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China’s Push to Reform Historic Residency Rules Hits Hurdles

Chinese officials acknowledge strong rationale for change but baulk at taking decisive moves that may disrupt social stability and burden indebted cities with added costs

People wait to board trains at Hongqiao railway station ahead of the national day holiday in Shanghai (Reuters).


Chinese leaders have talked for years of changing the country’s Mao-era residency system, but even with top-level agreement that reform is long overdue progress remains pitifully slow.

Officials in many cities are reluctant to offer citizens from rural areas an urban hukou, or residency permit, fearful of the economic costs they could face.

An urban hukou is a much coveted document. For Yang Guang, 45, it enabled his rise from a village farmer to an Audi-driving businessman with two properties.

Yang, who lives in the central city of Zhengzhou likens the permit – which typically ties a person’s access to health, education, loans and other services to their birthplace – to a “cattle ear-tag the state clipped us with”.

“It uses this tag to sort us into different categories of people entitled to different sets of privileges and subjected to different obligations,” he said.


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When Zhengzhou in the early 2000s temporarily allowed those who bought an apartment to also qualify for a city hukou, Yang seized the opportunity, allowing him to register a business and open stores across Henan province’s capital, transforming his fortunes.

In recent months, Chinese authorities have fanned hopes among some economists that the internal passport system that has largely tethered people’s destinies to their place of origin since the 1950s may be in its dying days. A debt-ravaged property market and sluggish consumption have injected new urgency into a drive to loosen restrictions and grant more people the opportunities that urban registration affords.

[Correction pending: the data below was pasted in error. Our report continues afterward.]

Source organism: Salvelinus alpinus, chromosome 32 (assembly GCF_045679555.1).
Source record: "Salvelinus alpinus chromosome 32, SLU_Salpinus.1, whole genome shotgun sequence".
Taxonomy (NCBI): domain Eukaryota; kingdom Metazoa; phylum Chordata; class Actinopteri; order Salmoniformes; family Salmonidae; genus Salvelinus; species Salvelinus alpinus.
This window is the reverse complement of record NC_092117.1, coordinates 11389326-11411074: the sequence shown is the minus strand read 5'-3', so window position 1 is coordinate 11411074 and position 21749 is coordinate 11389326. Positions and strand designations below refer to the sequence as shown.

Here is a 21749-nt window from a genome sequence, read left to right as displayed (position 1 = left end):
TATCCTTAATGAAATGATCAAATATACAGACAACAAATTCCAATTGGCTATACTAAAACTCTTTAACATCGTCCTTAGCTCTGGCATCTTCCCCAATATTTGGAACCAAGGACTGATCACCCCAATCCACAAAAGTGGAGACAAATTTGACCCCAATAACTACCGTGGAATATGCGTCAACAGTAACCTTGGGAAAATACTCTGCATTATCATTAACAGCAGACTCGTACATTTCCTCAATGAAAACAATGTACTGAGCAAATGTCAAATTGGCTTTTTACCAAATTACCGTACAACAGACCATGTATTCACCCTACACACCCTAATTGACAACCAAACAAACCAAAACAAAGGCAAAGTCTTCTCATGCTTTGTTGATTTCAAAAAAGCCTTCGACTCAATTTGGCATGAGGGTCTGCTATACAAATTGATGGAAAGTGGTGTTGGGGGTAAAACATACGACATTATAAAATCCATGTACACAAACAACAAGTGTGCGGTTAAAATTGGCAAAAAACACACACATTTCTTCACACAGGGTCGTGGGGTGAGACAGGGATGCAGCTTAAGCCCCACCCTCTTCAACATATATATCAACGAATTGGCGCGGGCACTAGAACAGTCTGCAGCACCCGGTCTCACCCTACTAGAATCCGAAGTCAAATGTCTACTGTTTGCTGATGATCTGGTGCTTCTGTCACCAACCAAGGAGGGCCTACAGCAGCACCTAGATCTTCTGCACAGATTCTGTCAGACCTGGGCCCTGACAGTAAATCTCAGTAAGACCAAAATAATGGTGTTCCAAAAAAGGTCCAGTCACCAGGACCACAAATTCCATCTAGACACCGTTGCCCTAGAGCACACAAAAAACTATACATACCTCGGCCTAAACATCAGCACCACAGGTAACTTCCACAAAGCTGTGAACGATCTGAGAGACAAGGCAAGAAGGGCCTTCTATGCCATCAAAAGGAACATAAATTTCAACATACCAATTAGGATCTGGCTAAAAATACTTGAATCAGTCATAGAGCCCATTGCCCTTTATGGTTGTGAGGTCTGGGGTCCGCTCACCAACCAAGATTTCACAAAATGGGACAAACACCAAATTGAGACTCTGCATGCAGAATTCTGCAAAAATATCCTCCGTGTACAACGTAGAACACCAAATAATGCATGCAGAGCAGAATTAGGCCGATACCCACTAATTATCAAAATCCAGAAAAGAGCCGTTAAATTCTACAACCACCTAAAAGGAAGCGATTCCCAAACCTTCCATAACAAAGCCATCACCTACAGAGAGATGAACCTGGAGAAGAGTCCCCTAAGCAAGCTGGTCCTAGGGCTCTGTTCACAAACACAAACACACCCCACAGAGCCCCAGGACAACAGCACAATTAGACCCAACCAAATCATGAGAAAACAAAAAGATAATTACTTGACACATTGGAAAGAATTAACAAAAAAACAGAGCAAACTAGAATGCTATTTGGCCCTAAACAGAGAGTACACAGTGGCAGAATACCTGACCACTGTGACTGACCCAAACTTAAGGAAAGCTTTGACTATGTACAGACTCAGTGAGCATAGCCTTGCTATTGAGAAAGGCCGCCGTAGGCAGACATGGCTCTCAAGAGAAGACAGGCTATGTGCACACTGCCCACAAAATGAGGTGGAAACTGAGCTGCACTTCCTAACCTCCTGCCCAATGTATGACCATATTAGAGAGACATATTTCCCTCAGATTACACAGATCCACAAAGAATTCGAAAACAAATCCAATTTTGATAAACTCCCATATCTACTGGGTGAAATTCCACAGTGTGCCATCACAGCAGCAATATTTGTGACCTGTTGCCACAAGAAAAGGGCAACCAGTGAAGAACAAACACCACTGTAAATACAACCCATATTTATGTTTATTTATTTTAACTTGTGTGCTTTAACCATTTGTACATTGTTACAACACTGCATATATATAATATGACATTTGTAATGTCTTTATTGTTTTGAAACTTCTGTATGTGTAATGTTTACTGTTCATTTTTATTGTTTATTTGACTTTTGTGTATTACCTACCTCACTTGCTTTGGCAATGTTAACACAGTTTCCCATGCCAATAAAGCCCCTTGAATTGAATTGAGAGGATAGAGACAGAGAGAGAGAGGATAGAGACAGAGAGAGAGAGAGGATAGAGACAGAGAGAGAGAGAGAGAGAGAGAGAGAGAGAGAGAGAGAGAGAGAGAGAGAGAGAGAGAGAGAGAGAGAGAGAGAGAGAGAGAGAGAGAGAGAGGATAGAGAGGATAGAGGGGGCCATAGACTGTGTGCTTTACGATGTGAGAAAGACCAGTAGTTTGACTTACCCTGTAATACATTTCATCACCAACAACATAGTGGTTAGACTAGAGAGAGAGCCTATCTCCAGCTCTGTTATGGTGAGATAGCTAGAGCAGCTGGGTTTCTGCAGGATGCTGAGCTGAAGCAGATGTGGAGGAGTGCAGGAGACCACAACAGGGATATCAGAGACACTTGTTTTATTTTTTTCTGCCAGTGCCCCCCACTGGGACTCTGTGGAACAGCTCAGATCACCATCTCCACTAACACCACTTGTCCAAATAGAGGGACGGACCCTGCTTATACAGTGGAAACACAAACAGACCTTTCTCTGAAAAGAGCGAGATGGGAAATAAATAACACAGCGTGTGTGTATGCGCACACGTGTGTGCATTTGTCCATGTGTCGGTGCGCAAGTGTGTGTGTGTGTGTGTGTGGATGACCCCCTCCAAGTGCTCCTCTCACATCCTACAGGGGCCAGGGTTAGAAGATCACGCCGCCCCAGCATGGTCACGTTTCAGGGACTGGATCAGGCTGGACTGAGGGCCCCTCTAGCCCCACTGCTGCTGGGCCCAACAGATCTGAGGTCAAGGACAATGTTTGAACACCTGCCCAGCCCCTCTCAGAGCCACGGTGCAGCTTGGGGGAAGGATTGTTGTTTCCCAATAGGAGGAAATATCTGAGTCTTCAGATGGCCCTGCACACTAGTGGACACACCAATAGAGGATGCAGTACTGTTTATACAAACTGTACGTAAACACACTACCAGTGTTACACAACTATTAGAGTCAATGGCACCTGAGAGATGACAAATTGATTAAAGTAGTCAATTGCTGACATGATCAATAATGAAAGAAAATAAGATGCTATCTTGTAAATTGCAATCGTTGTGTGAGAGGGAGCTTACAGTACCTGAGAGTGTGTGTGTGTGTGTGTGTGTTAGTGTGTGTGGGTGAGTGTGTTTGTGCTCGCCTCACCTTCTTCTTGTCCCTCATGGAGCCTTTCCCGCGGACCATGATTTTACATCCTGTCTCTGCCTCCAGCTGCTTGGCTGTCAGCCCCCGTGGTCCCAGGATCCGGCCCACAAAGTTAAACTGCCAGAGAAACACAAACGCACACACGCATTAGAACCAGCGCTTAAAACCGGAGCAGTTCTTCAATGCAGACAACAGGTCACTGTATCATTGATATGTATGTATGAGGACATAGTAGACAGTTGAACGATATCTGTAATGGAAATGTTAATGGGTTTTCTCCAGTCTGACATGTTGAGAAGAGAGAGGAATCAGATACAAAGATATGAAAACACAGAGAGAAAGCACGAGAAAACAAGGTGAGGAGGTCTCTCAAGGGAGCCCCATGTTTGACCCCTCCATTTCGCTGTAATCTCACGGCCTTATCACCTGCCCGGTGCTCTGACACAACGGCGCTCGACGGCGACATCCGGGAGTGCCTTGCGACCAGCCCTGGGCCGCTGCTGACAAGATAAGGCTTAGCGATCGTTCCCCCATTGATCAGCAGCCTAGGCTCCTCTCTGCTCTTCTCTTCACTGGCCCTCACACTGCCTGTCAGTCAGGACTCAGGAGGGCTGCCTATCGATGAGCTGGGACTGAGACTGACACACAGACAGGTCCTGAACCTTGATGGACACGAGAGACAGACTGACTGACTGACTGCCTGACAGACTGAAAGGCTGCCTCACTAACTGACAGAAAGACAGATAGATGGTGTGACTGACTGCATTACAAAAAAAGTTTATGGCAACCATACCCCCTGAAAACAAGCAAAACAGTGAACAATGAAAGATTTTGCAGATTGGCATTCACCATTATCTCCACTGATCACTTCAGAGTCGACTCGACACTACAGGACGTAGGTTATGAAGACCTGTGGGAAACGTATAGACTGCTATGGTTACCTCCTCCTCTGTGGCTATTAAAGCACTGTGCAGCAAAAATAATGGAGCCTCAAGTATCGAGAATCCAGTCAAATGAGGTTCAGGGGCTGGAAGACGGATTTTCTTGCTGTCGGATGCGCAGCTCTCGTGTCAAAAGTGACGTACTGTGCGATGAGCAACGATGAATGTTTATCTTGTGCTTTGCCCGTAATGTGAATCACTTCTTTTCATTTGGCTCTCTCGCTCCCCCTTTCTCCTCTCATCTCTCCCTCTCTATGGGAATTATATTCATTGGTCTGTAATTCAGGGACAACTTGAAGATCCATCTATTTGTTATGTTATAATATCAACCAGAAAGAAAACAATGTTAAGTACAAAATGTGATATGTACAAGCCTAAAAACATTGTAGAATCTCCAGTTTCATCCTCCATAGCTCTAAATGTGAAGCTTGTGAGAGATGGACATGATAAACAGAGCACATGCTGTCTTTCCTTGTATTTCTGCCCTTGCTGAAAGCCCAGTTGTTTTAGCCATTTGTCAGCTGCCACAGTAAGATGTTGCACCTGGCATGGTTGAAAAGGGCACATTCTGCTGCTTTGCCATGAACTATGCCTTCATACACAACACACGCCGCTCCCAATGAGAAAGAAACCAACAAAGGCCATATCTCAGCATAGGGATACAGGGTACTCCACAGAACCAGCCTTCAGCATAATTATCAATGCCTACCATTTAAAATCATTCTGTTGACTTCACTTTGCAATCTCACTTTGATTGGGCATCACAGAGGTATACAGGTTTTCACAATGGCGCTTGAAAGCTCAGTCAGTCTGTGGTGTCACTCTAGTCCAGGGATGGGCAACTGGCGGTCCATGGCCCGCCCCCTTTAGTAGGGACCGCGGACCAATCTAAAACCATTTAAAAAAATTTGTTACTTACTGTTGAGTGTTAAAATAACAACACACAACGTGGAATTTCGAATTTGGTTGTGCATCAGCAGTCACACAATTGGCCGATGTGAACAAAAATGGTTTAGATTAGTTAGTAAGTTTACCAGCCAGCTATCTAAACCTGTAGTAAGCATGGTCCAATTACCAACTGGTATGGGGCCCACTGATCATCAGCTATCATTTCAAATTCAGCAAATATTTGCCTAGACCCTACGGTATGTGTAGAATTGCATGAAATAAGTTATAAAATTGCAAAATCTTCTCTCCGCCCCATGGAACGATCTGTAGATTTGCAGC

The Ministry of Public Security called in August for cities with up to 3 million people to abolish the hukou, and those with 3-5 million citizens to significantly relax issuance. Zhejiang and Jiangsu provinces have announced plans for an almost complete opening to new residents.

But two people involved in hukou policy discussions within the central government have said that progress is stalling, making further significant breakthroughs unlikely, especially in China’s larger cities.


Indebted cities fear added costs

The accounts described previously unreported tensions over hukou reform, with Chinese officials acknowledging a strong economic rationale for change but hesitant to take decisive moves that might disrupt social stability and burden indebted cities with added costs.

“Hukou reform is a hard bone to chew,” said Jia Kang, founding president of the China Academy of New Supply-Side Economics, who advises the government on policies including hukou.

“It should be a natural process, it’s not something you can do simply because you want to. Currently, all reforms are difficult.”

Jia said that while neither the central government nor local governments oppose further hukou easing, implementation depends on cities having the funds and public service capacity.